January 25, 2023 at 7:17 amFAQParticipant
The short answer is: the mathematical description. To be clear, Fluent has three multiphase models that are based on an Eulerian framework, also called an Euler-Euler approach: Volume of Fluid (VOF), Mixture, and Eulerian models. In this context, the term “Eulerian” is used for the mathematical description used, but also for one specific model. In general, “Eulerian” means that you are representing some field quantity as a continuous variable that exists on a computational mesh. In contrast, “Lagrangian” is a different framework in which discrete objects (like particles) are followed/tracked through a domain by solving F = ma at their location, rather than solving a governing equation on a background mesh. This is why the Discrete Particle Model in Fluent is referred to as an “Eulerian-Lagrangian approach”: the carrier fluid is solved on an Eulerian mesh, while the discrete particles are tracked in Lagrangian fashion. Now back to VOF versus the Eulerian model in Fluent: even though both models fall within the Eulerian class of models, they are very different in terms of the way the governing equations are solved. VOF is suitable for flows that have a clearly defined phase interface, with a radius of curvature that is everywhere much larger than the mesh size. It is formulated in a way that this interface is explicitly captured in the domain, so the two phases are not interpenetrating and cannot mix. The Eulerian model has a very different formulation that does not explicit capture the interface, thus you do not need to have the interface exist on length scales much larger than the mesh. The two continuous phases are assumed to be interpenetrating continua (e.g., Eulerian could be used to simulate a bubbly flow with bubbles that are smaller than the mesh size, while VOF could not).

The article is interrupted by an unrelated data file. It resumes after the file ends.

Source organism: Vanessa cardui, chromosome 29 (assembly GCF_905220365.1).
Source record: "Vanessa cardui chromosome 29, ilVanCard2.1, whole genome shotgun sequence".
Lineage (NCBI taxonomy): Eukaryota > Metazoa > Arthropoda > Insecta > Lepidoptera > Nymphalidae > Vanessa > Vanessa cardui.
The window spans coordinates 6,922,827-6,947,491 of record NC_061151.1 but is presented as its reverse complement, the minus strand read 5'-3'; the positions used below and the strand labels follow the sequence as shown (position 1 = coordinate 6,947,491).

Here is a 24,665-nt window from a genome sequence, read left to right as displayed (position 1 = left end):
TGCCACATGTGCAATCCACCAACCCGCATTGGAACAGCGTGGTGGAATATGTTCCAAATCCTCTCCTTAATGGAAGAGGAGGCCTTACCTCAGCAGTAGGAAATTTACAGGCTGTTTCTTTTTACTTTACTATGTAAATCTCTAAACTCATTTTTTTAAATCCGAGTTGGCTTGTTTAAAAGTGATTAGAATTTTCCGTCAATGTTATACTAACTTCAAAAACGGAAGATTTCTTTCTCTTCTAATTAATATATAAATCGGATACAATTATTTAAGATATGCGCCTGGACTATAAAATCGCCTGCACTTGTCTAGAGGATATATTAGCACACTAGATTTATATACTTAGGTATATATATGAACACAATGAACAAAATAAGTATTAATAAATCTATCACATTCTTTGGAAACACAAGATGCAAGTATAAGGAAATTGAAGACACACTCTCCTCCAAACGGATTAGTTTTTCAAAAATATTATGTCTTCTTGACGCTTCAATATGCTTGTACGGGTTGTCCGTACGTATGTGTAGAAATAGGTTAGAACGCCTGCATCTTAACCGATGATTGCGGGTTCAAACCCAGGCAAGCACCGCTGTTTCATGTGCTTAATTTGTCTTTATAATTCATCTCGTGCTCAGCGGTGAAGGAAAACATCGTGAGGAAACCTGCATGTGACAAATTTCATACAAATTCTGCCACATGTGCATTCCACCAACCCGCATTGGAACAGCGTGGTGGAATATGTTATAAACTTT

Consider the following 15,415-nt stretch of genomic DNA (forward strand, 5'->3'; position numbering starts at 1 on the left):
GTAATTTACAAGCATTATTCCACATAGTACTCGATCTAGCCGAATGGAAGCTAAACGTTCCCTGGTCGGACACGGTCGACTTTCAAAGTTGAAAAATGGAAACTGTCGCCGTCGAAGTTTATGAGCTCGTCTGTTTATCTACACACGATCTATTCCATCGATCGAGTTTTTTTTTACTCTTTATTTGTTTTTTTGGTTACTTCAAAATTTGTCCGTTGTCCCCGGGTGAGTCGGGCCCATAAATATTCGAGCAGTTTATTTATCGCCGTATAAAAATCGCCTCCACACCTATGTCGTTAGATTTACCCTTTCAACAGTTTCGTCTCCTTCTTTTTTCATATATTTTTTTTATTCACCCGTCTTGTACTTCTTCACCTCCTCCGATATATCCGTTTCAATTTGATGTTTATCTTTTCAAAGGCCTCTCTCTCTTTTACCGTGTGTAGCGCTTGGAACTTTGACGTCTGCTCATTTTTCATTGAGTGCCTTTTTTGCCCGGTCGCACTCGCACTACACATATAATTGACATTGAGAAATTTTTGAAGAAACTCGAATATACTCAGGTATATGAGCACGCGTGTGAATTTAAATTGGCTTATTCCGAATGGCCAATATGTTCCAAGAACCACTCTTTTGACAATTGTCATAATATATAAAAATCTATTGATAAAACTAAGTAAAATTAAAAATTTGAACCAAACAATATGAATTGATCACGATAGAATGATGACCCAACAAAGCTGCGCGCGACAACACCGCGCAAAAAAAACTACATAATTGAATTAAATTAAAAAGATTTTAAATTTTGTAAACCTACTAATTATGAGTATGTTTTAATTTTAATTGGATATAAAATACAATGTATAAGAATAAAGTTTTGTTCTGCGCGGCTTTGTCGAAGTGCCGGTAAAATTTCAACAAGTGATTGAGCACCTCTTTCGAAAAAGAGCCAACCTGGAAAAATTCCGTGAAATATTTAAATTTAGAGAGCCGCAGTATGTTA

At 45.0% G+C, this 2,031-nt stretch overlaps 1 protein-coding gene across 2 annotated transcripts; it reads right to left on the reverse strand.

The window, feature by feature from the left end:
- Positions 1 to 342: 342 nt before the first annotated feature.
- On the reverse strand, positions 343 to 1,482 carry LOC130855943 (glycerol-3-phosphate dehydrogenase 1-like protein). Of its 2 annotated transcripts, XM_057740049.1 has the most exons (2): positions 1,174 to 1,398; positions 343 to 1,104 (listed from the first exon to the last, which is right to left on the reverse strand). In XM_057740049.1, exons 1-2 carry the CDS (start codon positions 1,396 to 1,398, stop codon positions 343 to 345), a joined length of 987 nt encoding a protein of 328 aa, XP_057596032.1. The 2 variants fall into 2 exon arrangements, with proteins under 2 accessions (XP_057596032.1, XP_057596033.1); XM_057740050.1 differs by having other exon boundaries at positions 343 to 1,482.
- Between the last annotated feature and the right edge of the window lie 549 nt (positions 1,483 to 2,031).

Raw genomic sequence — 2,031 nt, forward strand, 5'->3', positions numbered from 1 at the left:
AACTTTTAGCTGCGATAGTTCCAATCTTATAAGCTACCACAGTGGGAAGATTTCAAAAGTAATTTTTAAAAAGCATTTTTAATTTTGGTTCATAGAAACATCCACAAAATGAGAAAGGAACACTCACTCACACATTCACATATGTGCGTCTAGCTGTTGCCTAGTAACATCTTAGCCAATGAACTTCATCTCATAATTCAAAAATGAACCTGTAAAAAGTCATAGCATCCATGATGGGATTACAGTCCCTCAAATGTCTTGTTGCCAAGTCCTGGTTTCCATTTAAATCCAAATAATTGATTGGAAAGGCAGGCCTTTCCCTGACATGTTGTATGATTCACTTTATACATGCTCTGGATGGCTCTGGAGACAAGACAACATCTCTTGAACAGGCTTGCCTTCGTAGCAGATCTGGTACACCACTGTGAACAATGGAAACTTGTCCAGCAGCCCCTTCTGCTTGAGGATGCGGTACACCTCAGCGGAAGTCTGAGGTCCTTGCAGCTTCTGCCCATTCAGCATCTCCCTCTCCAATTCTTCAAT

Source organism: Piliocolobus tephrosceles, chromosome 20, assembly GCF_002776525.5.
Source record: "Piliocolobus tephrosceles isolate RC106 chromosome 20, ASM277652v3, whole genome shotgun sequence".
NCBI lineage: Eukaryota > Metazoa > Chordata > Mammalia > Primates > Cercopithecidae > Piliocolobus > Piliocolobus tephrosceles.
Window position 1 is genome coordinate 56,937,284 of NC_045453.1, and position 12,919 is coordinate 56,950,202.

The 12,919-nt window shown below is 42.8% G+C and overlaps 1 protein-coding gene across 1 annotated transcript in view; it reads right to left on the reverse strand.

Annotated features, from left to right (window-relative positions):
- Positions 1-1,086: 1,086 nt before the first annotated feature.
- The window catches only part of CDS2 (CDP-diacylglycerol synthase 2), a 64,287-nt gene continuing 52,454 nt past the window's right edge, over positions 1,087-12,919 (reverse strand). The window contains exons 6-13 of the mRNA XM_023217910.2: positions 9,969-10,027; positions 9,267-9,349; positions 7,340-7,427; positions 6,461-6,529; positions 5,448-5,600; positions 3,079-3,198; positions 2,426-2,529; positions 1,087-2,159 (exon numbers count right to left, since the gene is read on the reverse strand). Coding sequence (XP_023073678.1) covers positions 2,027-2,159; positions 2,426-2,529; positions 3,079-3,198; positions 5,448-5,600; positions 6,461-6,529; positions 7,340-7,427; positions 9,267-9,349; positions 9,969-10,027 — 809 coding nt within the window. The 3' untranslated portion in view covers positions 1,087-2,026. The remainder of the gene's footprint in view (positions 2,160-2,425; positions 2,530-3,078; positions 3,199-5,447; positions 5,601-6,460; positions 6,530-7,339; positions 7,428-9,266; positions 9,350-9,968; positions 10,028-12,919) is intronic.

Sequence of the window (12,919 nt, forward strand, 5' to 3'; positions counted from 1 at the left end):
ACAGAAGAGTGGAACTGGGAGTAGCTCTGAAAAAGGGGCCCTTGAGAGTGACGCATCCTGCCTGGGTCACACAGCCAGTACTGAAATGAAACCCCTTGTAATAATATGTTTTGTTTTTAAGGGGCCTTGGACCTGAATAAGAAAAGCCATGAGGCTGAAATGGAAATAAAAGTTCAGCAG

Introducing Ansys Electronics Desktop on Ansys Cloud
The Watch & Learn video article provides an overview of cloud computing from Electronics Desktop and details the product licenses and subscriptions to ANSYS Cloud Service that are...
How to Create a Reflector for a Center High-Mounted Stop Lamp (CHMSL)
This video article demonstrates how to create a reflector for a center high-mounted stop lamp. Optical Part design in Ansys SPEOS enables the design and validation of multiple...
Introducing the GEKO Turbulence Model in Ansys Fluent
The GEKO (GEneralized K-Omega) turbulence model offers a flexible, robust, general-purpose approach to RANS turbulence modeling. Introducing 2 videos: Part 1 provides background information on the model and a...
Postprocessing on Ansys EnSight
This video demonstrates exporting data from Fluent in EnSight Case Gold format, and it reviews the basic postprocessing capabilities of EnSight.
- Solver message during DPM calculation: “number of stepsize underflows during particle integration step is x”. What does it mean and how to get rid of it?
- ANSYS Fluent: Efficient Modeling of Spray Breakup using VOF-to-DPM Transition
- ANSYS Fluent: Describing Cavitation in a Centrifugal Pump
- Simulation of Exhaust Gas Recirculation (EGR) Cooler with CFD
- Mixing Tank Modeling in ANSYS Fluent
- ANSYS Fluent: Lifeboat Launch – Overset & Dynamic Meshes with the Volume of Fluid Model
- Hydrodynamics and Wave Impact Analysis
- Optimizing Solid Distribution in Continuous Stirred-Tank Reactor
- ANSYS Fluent: Simulating Multiphase Mixing within a Sparging Tank – Part 1
- ANSYS Fluent: Simulating Multiphase Mixing within a Sparging Tank – Part 2